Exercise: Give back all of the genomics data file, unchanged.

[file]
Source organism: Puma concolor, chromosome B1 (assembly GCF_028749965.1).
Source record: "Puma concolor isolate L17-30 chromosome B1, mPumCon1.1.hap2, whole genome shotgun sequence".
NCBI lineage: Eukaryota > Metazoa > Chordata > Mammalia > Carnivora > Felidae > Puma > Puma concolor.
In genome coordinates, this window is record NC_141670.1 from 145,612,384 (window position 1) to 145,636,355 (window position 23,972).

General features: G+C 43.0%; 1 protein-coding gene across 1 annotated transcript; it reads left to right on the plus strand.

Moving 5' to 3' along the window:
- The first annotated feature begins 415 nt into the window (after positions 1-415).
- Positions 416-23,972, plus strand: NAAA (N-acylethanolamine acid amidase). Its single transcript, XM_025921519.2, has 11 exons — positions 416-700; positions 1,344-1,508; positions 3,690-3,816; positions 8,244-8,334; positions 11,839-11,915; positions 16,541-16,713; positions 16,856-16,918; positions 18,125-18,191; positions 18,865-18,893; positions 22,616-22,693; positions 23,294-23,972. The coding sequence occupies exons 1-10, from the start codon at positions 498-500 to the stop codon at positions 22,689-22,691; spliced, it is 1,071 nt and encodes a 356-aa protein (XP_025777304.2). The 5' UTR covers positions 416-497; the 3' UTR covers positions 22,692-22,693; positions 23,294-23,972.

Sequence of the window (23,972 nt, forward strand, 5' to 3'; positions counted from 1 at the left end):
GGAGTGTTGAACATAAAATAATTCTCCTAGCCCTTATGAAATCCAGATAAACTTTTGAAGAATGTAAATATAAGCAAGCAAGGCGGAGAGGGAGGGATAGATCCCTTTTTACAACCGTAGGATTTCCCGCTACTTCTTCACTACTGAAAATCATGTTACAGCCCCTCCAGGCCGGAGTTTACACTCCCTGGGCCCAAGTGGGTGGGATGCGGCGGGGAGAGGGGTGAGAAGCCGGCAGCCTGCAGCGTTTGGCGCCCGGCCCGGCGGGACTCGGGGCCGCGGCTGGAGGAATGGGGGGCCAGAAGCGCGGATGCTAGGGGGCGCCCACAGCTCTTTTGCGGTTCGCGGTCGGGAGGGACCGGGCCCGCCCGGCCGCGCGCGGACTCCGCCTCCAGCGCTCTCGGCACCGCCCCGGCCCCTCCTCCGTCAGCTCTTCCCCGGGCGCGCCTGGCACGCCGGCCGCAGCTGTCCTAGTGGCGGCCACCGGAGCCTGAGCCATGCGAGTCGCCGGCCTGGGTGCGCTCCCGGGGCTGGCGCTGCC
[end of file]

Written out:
Source organism: Puma concolor, chromosome B1 (assembly GCF_028749965.1).
Source record: "Puma concolor isolate L17-30 chromosome B1, mPumCon1.1.hap2, whole genome shotgun sequence".
NCBI lineage: Eukaryota > Metazoa > Chordata > Mammalia > Carnivora > Felidae > Puma > Puma concolor.
In genome coordinates, this window is record NC_141670.1 from 145,612,384 (window position 1) to 145,636,355 (window position 23,972).

General features: G+C 43.0%; 1 protein-coding gene across 1 annotated transcript; it reads left to right on the plus strand.

Moving 5' to 3' along the window:
- The first annotated feature begins 415 nt into the window (after positions 1-415).
- Positions 416-23,972, plus strand: NAAA (N-acylethanolamine acid amidase). Its single transcript, XM_025921519.2, has 11 exons — positions 416-700; positions 1,344-1,508; positions 3,690-3,816; positions 8,244-8,334; positions 11,839-11,915; positions 16,541-16,713; positions 16,856-16,918; positions 18,125-18,191; positions 18,865-18,893; positions 22,616-22,693; positions 23,294-23,972. The coding sequence occupies exons 1-10, from the start codon at positions 498-500 to the stop codon at positions 22,689-22,691; spliced, it is 1,071 nt and encodes a 356-aa protein (XP_025777304.2). The 5' UTR covers positions 416-497; the 3' UTR covers positions 22,692-22,693; positions 23,294-23,972.

Sequence of the window (23,972 nt, forward strand, 5' to 3'; positions counted from 1 at the left end):
GGAGTGTTGAACATAAAATAATTCTCCTAGCCCTTATGAAATCCAGATAAACTTTTGAAGAATGTAAATATAAGCAAGCAAGGCGGAGAGGGAGGGATAGATCCCTTTTTACAACCGTAGGATTTCCCGCTACTTCTTCACTACTGAAAATCATGTTACAGCCCCTCCAGGCCGGAGTTTACACTCCCTGGGCCCAAGTGGGTGGGATGCGGCGGGGAGAGGGGTGAGAAGCCGGCAGCCTGCAGCGTTTGGCGCCCGGCCCGGCGGGACTCGGGGCCGCGGCTGGAGGAATGGGGGGCCAGAAGCGCGGATGCTAGGGGGCGCCCACAGCTCTTTTGCGGTTCGCGGTCGGGAGGGACCGGGCCCGCCCGGCCGCGCGCGGACTCCGCCTCCAGCGCTCTCGGCACCGCCCCGGCCCCTCCTCCGTCAGCTCTTCCCCGGGCGCGCCTGGCACGCCGGCCGCAGCTGTCCTAGTGGCGGCCACCGGAGCCTGAGCCATGCGAGTCGCCGGCCTGGGTGCGCTCCCGGGGCTGGCGCTGCC